Every year ESPN convenes a panel of basketball analysts to rank a number of components of every NBA organization. One of the most notable is their front office rankings, which get their yearly update this week. ESPN is revealing rankings for three individual components (chief executives, coaches, and owners), but the overall rankings instantly reveal one very visible fact: no team improved in the rankings more than the Milwaukee Bucks.
It's a turnaround that mirror Milwaukee history-making first half on the court this year. Next to last in 2014, ahead of only the New York Knicks (30th again, whoo!), the Bucks leaped all the way up 14th overall this season.
The individual rankings will shed more light on the improvement, but there are a few safe assumptions as well as a few lingering questions brought up by these rankings. Let's consider a few.
Much of the improvement is driven by coaching and ownership.
We're not really shy about saying it anymore: Larry Drew simply didn't get it done last year, and there was little evidence to suggest he was capable of ever doing so. Jason Kidd's arrival was unsavory, but it's hard to argue with his results. While internal improvement from the roster deserves the lion's share of the credit, there's no denying Kidd's system simply puts the players in a position to succeed far more than Drew's ever did.
As for ownership, we shouldn't underrate Herb Kohl's tremendous effort in keeping the Bucks in Wisconsin, but it was clear in his final years that he wasn't providing the organization with the tools and flexibility it needed to achieve real greatness. His predecessors bring significantly greater financial resources to the table, as well as presumably more leeway in "playing the game" a bit more in pursuit of a complete organization rebuild and future runs at true contention.
Management may be largely unchanged, but the ownership change affects them too.
We rarely had more than anecdotal or secondhand evidence, but the general suspicion regarding the working relationship between the Bucks' top executives and Kohl was mired in concerns over differing points of view and restrictive "mandates." Left to their own devices, many assumed John Hammond and David Morway would have done things differently. This left fans to bicker among themselves too often--one side saying the folks in charge just needed a chance to run free, the other saying even a sprinter with rocks in his pockets should at least be able to finish the race.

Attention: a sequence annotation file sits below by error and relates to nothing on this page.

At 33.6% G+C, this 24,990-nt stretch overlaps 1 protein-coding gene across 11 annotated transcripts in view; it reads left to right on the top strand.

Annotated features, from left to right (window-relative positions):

It's likely too early to make a real determination of which side was more right, though the early returns have leaned a bit in their favor. This much is clear, though: the excuses are gone. If Hammond and Morway really do have solid plans to build an elite team, there should be nothing holding them back now beyond the unavoidable constraints of market size and relatively fewer billions of dollars at their disposal than a few other organizations.
All that being said, how much credit do all these people really deserve for Milwaukee's surprisingly quick turnaround?
Hammond and Drew didn't plan to put together a team last season that would break the franchise record for losses in a season. But the team did just that, and in doing so catalyzed the drastic changes that have the franchise on a decidedly different path. Call it luck, call it serendipity, everybody's thanking somebody for it in any case.
How much does a lost season and the resulting #2-overall pick diminish the impact of the other organizational changes? Jabari Parker didn't exactly play a huge role in this season (wipes tears from eyes), and what was kicked off by disaster has unfolded as something that looks a bit more meticulously planned. The Bucks as led by Hammond and Morway have swung a fair number of solid deals in recent years. The
Knight Jennings MIDDLETON deal can hardly be considered less than highway robbery at this point, and an offseason trade that landed a future first-round pick in exchanged for something as ethereal as salary cap space was another encouraging sign. It seems unfair, even unduly harsh, to say these moves aligned with the Bucks' upturn in fortunes as pure happy coincidence, but alas, "sample size" isn't only a concern for three-point shooters.
Nobody would quibble with the simple statement that the Bucks are better off now than they were one year ago. When you start putting numbers to such qualitative statements, that's when people can get antsy. It's definitely a good sign, but let's be sure not to lose sight of the real goal here. After all, from where the Bucks started, even a 15-spot jump means there are still 13 teams ahead of them.